1.3.2 β pleated sheets
In this unit we explore how proteins are the 'doers' of the cell. They are huge in number and variety and diverse in structure and function, serving both the structural building blocks and the functional machinery of the cell. Just about every process in every cell requires specific proteins. The basic principles of protein structure and function which are reviewed in this unit are crucial to understanding how proteins perform their various roles.
Author(s): The Open University

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1.3.1 Helices
In this unit we explore how proteins are the 'doers' of the cell. They are huge in number and variety and diverse in structure and function, serving both the structural building blocks and the functional machinery of the cell. Just about every process in every cell requires specific proteins. The basic principles of protein structure and function which are reviewed in this unit are crucial to understanding how proteins perform their various roles.
Author(s): The Open University

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Introduction
In this unit we explore how proteins are the 'doers' of the cell. They are huge in number and variety and diverse in structure and function, serving both the structural building blocks and the functional machinery of the cell. Just about every process in every cell requires specific proteins. The basic principles of protein structure and function which are reviewed in this unit are crucial to understanding how proteins perform their various roles.
Author(s): The Open University

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Except for third party materials and otherwise stated (see http://www.open.ac.uk/conditions terms and conditions), this content is made available under a http://creativecommons.org/licenses/by-nc-sa/2

High Rise
Explore this rich-media digital story about vertical living created by The National Film Board of Canada and The New York Times. The interactive collection includes videos, graphics, games, and articles that allow users to understand the nature, history, and impact of such structures on their occupants.From the site:HIGHRISE explores vertical living in the global suburbs. It’s multi-year, many-media collaborative documentary experiment at the National Film Board of Canada, directed by Katerina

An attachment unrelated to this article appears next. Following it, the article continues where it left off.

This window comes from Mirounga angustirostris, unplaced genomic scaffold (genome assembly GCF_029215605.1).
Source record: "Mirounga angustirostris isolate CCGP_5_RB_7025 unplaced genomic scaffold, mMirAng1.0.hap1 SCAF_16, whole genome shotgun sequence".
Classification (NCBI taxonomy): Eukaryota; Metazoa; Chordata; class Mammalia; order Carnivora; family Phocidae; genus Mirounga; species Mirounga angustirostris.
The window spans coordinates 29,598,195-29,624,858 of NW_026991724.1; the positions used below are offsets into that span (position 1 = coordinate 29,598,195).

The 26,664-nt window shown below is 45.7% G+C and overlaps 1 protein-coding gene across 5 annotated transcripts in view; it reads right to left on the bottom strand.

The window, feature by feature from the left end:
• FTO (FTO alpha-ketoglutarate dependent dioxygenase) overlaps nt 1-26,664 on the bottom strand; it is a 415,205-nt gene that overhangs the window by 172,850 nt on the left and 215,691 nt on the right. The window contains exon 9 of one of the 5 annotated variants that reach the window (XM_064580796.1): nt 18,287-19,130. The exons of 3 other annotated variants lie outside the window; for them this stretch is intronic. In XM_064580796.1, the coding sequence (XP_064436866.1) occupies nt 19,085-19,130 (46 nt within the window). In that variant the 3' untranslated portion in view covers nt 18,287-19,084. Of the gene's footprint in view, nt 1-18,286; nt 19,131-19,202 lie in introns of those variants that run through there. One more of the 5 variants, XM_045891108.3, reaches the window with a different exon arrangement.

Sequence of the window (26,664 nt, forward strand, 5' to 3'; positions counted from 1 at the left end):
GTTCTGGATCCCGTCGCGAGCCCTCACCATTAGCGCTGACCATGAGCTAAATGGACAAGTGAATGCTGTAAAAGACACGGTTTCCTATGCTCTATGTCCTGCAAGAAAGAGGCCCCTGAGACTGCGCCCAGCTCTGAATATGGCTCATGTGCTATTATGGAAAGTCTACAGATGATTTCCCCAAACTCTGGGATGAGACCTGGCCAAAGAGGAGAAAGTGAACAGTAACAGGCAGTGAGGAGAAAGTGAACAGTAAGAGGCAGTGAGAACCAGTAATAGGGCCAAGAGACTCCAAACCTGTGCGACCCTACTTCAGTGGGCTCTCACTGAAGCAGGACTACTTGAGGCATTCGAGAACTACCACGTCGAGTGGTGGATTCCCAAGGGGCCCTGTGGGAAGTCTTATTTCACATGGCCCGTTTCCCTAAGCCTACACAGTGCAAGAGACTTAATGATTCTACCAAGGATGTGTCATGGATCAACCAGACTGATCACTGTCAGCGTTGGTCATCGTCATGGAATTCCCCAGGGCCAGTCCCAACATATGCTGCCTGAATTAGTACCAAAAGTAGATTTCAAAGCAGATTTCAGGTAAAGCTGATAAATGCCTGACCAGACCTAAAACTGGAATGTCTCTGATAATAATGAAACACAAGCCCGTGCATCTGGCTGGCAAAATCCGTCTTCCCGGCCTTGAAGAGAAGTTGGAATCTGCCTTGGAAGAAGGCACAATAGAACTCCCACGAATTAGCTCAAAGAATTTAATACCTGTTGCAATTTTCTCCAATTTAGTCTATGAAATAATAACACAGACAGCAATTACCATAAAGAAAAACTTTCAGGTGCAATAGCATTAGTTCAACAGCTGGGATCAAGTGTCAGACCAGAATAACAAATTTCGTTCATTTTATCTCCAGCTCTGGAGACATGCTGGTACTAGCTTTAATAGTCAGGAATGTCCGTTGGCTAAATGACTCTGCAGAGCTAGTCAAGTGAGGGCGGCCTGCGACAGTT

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DNA Repair
3-D color animation showing how damage to a nucleotide is repaired by the cell. 43 sec.
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How To Isolate, Study and Use Genes 2 Fall 2007
How To Isolate, Study and Use Genes 2. From Bio 1A: General Biology lecture - Fall 2007. A general introduction to cell structure and function, molecular and organism genetics, animal development, form and function. Closed Captioned webcast available.
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Acknowledgements
This unit helps you understand the properties of nucleotides and how they contribute to secondary and tertiary structures of nucleic acids at the molecular level. You will learn about the different composition and roles of nucleic acids in the cell, their interactions with each other and the use of ribozymes, aptamers, antisense and hybridization as tools in molecular research. The unit covers the function of DNA packaging within the cell, the interactions between the DNA double helix and the nu